Biysk is a city in Russia located in the south-eastern part of Altai krai, on the Biya River, not far from the place where it flows into the Katun River. It is a large industrial and scientific center of southern Siberia, the second most populous city in the region.
The population of Biysk is about 204,000 (2015), the area - 291.7 sq.km.
The phone code - +7 3854, the postal codes - 659300-659391.
In 1709, Peter I, the first Emperor of Russia, signed a decree on the construction of the fortress on the Ob River. So called Bikatunsky stockaded town was built between the Biya and the Katun rivers. The fortress was built to defend the south-eastern boundaries of the Russian Empire as well as trade ways to China and Mongolia.
In 1710, the wooden fortress was destroyed by Dzhungars and, in 1718, it was reconstructed in a new place - 20 km up the Biya, on its right bank. The new location didn’t correspond to its old name and, in 1732, Bikatunsky stockaded town was renamed into Biysky. It was a part of Biysko-Kuznetskaya line and played an important part in joining the population of Altai region to Russia in 1756.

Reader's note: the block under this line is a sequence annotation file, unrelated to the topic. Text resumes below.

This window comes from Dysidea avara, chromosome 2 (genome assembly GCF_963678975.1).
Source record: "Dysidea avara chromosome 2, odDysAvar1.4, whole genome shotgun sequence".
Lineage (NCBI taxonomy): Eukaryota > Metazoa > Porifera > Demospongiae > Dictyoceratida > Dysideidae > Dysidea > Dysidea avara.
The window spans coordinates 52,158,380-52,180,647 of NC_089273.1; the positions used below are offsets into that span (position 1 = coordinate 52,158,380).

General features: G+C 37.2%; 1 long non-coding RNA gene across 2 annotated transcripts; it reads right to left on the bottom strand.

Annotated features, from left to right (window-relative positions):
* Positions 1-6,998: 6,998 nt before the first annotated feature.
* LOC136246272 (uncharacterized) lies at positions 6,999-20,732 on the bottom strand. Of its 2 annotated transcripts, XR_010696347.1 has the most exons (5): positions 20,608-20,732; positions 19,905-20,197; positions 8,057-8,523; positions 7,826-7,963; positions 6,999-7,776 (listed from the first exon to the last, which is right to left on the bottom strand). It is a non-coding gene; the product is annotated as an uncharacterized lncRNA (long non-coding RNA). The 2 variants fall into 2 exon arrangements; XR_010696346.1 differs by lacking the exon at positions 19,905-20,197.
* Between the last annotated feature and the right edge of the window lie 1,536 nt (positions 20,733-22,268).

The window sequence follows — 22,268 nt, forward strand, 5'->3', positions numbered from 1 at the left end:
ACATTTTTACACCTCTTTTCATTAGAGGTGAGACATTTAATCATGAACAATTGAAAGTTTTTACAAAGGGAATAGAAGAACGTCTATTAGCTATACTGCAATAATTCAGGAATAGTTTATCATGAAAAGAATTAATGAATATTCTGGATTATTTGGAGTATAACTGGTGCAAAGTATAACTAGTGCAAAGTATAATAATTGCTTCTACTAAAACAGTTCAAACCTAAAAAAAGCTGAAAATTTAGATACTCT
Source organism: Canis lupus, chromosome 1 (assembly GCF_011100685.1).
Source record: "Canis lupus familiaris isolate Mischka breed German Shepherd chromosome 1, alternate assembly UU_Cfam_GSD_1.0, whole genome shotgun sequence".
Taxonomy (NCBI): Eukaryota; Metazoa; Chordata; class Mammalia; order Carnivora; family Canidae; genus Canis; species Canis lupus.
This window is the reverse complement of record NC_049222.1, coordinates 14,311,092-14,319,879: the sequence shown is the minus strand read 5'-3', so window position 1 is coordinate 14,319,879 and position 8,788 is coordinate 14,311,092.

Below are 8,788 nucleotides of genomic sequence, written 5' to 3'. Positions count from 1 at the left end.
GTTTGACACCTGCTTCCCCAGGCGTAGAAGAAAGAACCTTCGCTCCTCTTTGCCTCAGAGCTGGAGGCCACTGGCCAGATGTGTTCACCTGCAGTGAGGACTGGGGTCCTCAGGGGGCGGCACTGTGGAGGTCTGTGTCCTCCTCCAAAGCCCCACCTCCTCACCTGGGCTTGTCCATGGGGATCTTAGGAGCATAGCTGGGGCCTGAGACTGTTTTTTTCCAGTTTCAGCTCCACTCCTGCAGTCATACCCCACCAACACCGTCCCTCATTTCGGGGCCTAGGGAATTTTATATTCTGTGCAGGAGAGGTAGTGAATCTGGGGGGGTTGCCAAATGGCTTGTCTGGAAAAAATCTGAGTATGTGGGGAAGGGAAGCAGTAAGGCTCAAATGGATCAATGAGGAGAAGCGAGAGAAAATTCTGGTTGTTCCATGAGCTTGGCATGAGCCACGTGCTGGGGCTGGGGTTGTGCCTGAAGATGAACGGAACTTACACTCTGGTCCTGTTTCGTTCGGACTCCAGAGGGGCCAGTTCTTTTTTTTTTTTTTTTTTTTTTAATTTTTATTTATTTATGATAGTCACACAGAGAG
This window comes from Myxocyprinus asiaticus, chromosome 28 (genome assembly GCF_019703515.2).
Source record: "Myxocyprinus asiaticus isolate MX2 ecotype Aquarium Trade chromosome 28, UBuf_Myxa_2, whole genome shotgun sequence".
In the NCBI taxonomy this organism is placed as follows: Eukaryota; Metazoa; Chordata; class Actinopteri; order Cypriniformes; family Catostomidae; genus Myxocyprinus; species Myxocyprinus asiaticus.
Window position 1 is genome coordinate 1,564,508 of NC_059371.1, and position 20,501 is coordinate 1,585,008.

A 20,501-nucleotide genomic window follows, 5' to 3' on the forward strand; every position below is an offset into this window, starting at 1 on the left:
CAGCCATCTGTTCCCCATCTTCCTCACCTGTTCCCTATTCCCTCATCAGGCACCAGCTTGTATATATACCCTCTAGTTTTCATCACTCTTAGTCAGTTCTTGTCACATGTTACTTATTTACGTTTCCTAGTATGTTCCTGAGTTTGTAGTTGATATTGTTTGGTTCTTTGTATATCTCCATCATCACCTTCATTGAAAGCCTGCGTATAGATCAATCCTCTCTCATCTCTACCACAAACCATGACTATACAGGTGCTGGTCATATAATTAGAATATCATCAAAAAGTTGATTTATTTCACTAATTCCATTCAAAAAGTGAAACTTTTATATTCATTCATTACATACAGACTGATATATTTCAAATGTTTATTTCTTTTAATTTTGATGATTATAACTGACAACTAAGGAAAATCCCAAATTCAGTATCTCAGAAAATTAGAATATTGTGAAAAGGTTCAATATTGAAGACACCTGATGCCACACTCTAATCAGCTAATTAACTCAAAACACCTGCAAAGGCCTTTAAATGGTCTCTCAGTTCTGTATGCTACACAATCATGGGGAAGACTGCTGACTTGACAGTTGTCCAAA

In 1804, Tomsk gubernia was formed as well as Biysk uyezd of Barnaul district. Since that time Biysk became a town and on March 12, 1804, its coat-of-arms was adopted. The fortress was abolished in 1846, and Biysk was transformed from the military to trade and industrial town.
During the Second World War, a number of large industrial plants were evacuated to Biysk. Besides, 23 hospitals were located in the city, over 200,000 wounded soldiers were cured there. 26456 local residents were called to the front, 9772 of them died and never returned.
Communal Bridge over the Biya River
Biysk is located in the area of dry sharply-continental climate with cold winters and hot summers. The average January temperature is -18.9 degrees Celsius, July - +20 degrees C.
The distance to Barnaul is 163 km, to Novosibirsk - 356 km, to Moscow - about 3,700 km, to the boundary with Mongolia - 617 km.